As regards areas/cases we are particularly interested in: the US Southwest; Mesoamerica; the Caribbean; the North Atlantic; the North Pacific; Oceania/Hawaii; Eastern Arctic, and coastal South America, but we are inviting a range of contributors with multiple interests, as well as recognized leaders in climate change research. We will also have an explicit emphasis on projects which have had substantial NSF funding in the recent past, and thus have new and exciting stories to tell. Our strategy will be to invite multiple key players (with emphasis on synthesis, data integration, models, interpretive interfaces) from heavily funded areas where we know results are already available with high temporal resolution, landscape scale etc and from areas clearly on the edge of similar integrative breakthroughs.

We also have plans for a concrete workshop product - informally the GPS+Camera=Empowerment project. As a cooperative project with the school of GeoSciences of the University of Edinburgh we are developing a Google Maps/Google Earth based interactive system designed to enable local schools and other institutions in our study areas (initially Iceland, Barbuda, Orkney and Greenland) to record place-based information (sites of all periods, place names, elder stories, plant and animal distributions) as school projects. This information can easily be uploaded to interactive map-based websites that can display distributions, and also provide one-click access to a range of digital records. We know that several other groups are moving in the same direction, and that all of you have significant digital records and digital expertise to contribute, so we would like to use the gathering to launch a simple product with potentially wide utility in science education, TEK conservation, as well as engaging the people who host our projects (and pay for them) in the common enterprise of expanding human knowledge.,/p>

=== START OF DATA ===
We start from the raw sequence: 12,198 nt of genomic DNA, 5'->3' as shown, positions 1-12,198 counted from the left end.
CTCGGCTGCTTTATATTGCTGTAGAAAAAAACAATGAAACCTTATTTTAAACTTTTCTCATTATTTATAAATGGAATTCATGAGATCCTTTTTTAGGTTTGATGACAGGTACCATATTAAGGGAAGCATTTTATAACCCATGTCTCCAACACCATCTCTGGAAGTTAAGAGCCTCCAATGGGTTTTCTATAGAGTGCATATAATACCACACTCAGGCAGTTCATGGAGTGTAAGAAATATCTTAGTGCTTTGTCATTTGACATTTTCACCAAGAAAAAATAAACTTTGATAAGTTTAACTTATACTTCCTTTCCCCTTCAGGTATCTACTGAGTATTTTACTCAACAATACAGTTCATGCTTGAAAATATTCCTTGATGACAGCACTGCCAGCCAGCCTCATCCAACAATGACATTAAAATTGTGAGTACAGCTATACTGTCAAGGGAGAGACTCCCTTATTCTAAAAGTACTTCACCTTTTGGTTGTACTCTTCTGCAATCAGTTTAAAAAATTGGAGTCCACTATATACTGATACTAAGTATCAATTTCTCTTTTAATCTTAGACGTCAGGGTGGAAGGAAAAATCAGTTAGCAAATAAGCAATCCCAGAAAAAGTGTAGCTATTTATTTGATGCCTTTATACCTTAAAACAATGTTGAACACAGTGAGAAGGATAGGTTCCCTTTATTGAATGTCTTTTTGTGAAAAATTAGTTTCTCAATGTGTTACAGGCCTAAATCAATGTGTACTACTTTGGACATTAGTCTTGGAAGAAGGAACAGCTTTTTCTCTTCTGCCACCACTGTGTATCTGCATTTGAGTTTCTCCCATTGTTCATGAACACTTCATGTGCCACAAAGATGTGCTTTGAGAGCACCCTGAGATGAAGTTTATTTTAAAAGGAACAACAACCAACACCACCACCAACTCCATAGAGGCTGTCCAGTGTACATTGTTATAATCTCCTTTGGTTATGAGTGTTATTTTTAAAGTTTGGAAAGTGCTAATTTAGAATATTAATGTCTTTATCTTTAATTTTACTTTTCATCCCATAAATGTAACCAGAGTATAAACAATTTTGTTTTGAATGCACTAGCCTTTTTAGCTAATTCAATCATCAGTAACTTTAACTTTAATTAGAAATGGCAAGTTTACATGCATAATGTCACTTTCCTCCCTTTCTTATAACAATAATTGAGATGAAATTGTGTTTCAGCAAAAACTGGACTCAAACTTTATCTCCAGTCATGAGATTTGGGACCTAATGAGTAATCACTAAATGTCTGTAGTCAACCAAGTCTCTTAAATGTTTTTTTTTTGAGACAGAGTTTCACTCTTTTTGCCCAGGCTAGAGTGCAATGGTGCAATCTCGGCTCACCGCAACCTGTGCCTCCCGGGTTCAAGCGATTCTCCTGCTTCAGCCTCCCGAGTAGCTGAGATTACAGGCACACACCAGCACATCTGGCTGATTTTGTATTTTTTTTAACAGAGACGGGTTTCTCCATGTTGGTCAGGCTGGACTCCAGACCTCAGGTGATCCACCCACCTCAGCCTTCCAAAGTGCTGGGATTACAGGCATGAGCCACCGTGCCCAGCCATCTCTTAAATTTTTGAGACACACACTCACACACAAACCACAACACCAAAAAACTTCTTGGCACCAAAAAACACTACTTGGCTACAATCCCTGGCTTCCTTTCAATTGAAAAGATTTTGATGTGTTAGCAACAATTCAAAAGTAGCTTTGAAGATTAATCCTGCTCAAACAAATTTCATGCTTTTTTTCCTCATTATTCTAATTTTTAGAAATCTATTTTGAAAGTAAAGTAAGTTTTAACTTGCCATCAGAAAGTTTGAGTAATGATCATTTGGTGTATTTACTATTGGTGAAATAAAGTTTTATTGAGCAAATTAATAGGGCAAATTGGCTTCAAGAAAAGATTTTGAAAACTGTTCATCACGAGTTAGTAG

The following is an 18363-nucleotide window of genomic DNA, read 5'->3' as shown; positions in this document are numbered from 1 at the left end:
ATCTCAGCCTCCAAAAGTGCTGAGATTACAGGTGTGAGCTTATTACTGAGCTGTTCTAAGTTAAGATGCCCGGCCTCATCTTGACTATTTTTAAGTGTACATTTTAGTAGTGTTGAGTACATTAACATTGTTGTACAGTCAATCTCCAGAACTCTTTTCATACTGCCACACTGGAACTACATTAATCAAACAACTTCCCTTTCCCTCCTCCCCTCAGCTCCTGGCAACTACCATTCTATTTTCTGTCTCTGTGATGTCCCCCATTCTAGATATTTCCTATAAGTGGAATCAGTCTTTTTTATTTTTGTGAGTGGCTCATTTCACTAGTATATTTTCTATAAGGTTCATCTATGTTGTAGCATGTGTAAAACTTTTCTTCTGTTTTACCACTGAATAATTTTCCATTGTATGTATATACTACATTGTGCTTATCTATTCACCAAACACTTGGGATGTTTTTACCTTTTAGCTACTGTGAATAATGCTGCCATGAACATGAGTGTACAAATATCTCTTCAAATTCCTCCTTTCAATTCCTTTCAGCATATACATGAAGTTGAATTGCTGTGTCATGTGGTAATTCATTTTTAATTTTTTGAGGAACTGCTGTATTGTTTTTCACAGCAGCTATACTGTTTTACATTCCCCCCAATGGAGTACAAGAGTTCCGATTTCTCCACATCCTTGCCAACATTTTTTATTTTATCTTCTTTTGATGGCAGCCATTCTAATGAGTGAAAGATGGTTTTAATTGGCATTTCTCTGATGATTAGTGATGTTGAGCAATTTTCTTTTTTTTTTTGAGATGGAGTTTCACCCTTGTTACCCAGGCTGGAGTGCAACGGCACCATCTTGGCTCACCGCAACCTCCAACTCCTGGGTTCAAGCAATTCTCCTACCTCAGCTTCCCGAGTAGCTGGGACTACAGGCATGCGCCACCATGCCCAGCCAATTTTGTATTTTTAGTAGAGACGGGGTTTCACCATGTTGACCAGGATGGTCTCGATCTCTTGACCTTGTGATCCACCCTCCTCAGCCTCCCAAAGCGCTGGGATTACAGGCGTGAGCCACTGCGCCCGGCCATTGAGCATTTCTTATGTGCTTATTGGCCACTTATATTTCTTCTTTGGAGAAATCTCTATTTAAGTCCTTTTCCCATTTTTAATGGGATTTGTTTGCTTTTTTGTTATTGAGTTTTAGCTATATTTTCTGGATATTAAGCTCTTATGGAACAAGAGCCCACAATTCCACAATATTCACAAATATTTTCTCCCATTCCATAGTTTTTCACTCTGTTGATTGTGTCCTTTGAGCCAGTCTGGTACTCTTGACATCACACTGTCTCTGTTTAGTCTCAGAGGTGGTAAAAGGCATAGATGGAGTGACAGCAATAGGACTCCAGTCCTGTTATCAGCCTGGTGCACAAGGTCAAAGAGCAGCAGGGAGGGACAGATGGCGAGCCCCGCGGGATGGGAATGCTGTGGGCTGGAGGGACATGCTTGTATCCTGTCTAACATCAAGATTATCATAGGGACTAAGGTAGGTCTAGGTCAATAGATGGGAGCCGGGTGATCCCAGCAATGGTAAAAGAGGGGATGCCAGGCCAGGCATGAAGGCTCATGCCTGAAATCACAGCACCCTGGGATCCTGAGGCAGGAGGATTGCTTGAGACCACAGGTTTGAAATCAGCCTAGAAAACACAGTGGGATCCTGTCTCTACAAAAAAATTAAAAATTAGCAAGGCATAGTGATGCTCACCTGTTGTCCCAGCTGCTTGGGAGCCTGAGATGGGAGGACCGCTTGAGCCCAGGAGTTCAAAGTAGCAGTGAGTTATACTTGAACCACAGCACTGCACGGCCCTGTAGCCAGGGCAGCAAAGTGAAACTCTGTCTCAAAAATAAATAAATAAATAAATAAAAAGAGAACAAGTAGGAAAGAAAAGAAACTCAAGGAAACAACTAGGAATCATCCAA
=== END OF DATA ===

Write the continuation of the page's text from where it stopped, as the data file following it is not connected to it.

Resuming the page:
The workshop will be held at the Humboldt Research Center at Eagle Hill,Maine and the dates are 15-18 October 2009. We may also consider having a one or two day digital experts meeting BEFORE we do the main meeting in order to work together on coordinating digital resources and products. We will cover all travel costs and all meals and lodging at Eagle Hill.

Details on how on travel arrangements and what to bring are available on this conference website.

Recent Meetings on Related Topics